With government data showing record gaps in employment between young and old, a Pew survey found that 41 percent of Americans believe that younger adults have been hit harder than any other group, compared with 29 percent who say middle-aged Americans and 24 percent who point to seniors 65 and older. A wide majority of the public - at least 69 percent - also said it’s more difficult for today’s young adults than their parents’ generation to pay for college, find a job, buy a home or save for the future.
Among young adults ages 18 to 34, only a third rated their financial situation as “excellent” or “good,” compared with 54 percent for seniors age 65 and over. In 2004, before the recession began, about half of both young and older adults rated their own financial situation highly.
“Young workers are on the bottom of the ladder, and during a recession like we’ve had, it’s often hard for them to hold on.
They are clearly less satisfied with their current circumstances than they were before the recession. This may be where some of the anger and frustration being expressed in the Occupy movement is rooted.
They have a long way to climb back, and a lot of displaced workers to compete with.”
said Kim Parker, associate director of Pew’s Social & Demographic Trends project. She noted that some have been heavily involved in the nationwide “Occupy” protests over economic disparity.
At risk of becoming a “lost generation,” many young adults are going back to school or scraping by on waitressing, bartending and odd jobs as they wait for the economy to slowly recover.
- The share of young adults 18-24 who are employed has dropped to 54.3 percent, the lowest level since the government began tracking such data in 1948.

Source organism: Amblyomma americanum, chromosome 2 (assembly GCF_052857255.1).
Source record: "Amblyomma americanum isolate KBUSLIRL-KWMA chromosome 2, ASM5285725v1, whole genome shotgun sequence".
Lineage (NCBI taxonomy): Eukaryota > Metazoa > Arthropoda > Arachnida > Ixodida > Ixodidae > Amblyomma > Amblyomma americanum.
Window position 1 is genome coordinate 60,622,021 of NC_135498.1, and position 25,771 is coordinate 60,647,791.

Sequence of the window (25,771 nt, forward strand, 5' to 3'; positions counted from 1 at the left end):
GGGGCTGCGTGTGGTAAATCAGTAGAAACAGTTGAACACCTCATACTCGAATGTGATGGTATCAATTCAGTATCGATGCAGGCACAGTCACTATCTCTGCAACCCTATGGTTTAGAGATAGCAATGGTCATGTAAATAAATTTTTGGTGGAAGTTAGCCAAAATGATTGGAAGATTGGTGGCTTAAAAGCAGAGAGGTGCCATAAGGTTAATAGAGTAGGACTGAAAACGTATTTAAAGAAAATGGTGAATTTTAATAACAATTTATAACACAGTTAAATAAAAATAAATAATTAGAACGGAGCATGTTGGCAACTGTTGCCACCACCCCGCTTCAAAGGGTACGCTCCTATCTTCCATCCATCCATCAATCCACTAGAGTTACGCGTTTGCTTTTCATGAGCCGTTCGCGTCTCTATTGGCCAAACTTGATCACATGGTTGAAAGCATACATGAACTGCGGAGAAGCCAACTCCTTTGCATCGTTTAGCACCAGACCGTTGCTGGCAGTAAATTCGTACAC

- Young adults working full time have median weekly earnings of $448, about 6 percent less than in 2007
- About 19 percent of men ages 25-34 were idle in the weak job market, neither working nor attending school. That’s up from 14 percent in 2007.
- Fewer than half of young adults who are currently working say they have the education and skills necessary to advance in their careers.
Although youth unemployment is at it’s highest, 43 percent said they were extremely or very confident that they could find another job if they lost or left their current one despite opposing statistics.
Take Action for Rikers’ Island Prisoners! Demand the City Create an Emergency Evacuation Plan
Mayor Bloomberg has announced that in the event of a hurricane, that he will not evacuate prisoners at Rikers’ Island, claiming instead to have a “contingency plan” in place. The experience of prisoners in New Orleans during Hurricane Katrina shows that city authorities will abandon the basic rights of prisoners in the face of disaster.
We can’t let Bloomberg get away with this!
(1.) Demand the city create an emergency evacuation plan by 5pm today to evacuate prisoners at Rikers Island in the event that other areas in Zone B or C around Rikers Island are evacuated.
Call NYC Deputy Mayor Linda Gibbs at (212) 788-2485
(2.) Call on NY1 to investigate the status of the “contingency plan” for Rikers Island prisoners:
(3.) Submit evacuation plan demand to city’s website: